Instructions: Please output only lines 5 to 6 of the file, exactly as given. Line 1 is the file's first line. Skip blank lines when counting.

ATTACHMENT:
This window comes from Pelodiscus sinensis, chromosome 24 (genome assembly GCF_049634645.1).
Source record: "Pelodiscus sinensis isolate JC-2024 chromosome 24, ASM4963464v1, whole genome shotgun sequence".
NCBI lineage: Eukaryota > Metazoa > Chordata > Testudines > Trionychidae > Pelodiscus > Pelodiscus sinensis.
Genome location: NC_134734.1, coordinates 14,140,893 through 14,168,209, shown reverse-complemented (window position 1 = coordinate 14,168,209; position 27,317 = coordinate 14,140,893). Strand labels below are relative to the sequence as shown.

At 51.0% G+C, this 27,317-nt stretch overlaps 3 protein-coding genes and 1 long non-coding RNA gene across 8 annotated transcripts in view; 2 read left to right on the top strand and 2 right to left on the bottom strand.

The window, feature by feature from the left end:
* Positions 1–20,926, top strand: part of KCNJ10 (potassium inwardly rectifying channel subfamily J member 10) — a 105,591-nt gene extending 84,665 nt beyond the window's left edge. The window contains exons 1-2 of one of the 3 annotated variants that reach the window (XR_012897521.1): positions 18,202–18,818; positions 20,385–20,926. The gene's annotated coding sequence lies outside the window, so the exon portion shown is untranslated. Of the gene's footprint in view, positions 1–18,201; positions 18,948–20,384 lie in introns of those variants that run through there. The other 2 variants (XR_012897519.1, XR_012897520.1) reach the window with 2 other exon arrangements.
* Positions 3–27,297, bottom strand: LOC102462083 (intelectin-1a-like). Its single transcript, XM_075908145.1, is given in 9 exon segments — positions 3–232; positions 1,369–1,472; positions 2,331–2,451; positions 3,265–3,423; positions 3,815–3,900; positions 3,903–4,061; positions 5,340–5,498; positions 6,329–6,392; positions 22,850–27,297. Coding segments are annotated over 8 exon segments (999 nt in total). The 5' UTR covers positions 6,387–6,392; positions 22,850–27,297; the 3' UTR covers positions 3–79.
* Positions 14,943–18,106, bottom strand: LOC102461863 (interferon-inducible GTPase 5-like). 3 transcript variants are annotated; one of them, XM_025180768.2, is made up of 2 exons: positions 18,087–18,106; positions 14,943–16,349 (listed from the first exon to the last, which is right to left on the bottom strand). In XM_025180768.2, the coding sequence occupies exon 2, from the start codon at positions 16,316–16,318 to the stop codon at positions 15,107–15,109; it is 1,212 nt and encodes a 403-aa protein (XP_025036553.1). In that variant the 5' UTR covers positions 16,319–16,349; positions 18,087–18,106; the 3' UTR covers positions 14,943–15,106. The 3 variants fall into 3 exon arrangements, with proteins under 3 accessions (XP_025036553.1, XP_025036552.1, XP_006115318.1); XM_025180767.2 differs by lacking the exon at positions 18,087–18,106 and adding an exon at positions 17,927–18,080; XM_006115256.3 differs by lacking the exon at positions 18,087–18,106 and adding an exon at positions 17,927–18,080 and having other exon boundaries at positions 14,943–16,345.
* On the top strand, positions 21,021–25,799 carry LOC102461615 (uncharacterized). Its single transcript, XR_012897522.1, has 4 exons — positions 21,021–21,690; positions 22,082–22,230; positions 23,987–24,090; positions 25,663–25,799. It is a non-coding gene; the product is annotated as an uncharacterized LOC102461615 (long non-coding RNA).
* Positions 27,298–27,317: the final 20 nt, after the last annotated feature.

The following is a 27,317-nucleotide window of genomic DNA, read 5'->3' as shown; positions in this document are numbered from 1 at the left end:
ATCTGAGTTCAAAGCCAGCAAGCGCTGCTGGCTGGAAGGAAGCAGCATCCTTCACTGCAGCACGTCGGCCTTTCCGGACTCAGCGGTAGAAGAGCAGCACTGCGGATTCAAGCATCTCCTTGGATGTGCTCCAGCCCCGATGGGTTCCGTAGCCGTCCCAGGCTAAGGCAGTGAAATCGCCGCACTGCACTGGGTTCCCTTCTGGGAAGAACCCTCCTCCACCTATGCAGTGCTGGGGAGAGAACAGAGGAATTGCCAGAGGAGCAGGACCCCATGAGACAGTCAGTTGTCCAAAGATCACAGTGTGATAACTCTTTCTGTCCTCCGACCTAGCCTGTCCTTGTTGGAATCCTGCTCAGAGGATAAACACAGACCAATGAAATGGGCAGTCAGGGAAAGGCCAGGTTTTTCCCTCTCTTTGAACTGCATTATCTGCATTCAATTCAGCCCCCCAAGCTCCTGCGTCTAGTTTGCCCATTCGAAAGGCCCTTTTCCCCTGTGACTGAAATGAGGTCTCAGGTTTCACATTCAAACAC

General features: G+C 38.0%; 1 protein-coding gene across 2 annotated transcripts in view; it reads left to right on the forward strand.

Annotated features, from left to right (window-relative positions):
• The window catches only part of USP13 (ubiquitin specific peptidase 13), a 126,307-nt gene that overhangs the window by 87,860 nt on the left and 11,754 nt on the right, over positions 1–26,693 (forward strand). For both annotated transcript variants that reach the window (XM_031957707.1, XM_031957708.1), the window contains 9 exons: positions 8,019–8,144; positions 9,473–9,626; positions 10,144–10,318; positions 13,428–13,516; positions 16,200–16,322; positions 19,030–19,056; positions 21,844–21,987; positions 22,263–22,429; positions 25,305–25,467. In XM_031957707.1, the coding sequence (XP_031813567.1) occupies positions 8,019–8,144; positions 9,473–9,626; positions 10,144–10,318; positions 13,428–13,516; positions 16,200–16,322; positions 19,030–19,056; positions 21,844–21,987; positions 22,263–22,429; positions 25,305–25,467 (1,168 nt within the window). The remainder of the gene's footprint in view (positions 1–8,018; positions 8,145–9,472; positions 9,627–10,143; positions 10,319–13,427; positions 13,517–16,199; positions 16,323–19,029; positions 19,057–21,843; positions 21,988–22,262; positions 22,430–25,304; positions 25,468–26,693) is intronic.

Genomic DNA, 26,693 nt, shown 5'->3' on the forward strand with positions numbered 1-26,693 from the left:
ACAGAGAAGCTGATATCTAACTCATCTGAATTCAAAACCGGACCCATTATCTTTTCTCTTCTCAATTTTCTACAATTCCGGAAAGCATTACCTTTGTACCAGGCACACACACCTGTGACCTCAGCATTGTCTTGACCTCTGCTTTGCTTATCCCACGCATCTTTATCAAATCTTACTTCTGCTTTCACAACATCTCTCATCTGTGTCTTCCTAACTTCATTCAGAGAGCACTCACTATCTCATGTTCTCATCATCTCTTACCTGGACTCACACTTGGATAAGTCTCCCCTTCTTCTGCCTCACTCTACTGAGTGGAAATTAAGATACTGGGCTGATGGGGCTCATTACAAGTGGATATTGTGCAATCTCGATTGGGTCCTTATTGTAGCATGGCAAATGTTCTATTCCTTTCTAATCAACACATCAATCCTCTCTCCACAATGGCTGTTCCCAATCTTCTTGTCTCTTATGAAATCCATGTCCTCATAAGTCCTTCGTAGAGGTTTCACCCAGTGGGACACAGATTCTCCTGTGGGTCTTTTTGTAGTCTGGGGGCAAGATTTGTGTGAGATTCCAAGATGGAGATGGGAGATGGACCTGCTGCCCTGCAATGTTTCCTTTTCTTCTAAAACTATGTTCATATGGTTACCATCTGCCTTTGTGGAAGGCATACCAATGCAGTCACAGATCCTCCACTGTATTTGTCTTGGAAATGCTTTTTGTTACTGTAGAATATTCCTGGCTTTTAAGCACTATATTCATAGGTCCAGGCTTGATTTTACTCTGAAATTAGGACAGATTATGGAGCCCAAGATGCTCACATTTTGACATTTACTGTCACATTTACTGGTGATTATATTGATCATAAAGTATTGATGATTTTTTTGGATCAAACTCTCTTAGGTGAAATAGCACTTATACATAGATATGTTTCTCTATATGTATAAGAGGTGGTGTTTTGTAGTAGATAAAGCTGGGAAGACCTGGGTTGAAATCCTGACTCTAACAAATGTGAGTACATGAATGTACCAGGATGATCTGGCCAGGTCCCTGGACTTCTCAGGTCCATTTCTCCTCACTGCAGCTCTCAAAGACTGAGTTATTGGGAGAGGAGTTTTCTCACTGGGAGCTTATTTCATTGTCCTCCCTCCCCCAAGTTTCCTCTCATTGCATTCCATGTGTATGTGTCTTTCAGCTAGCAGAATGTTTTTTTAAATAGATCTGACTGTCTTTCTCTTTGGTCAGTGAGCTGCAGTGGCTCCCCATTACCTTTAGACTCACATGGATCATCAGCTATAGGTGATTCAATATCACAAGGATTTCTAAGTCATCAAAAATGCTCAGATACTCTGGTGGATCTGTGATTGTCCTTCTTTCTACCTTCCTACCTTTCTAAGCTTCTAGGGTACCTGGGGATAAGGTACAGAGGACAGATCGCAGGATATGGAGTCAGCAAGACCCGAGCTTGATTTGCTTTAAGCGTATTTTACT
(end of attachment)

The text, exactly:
At 51.0% G+C, this 27,317-nt stretch overlaps 3 protein-coding genes and 1 long non-coding RNA gene across 8 annotated transcripts in view; 2 read left to right on the top strand and 2 right to left on the bottom strand.

The window, feature by feature from the left end: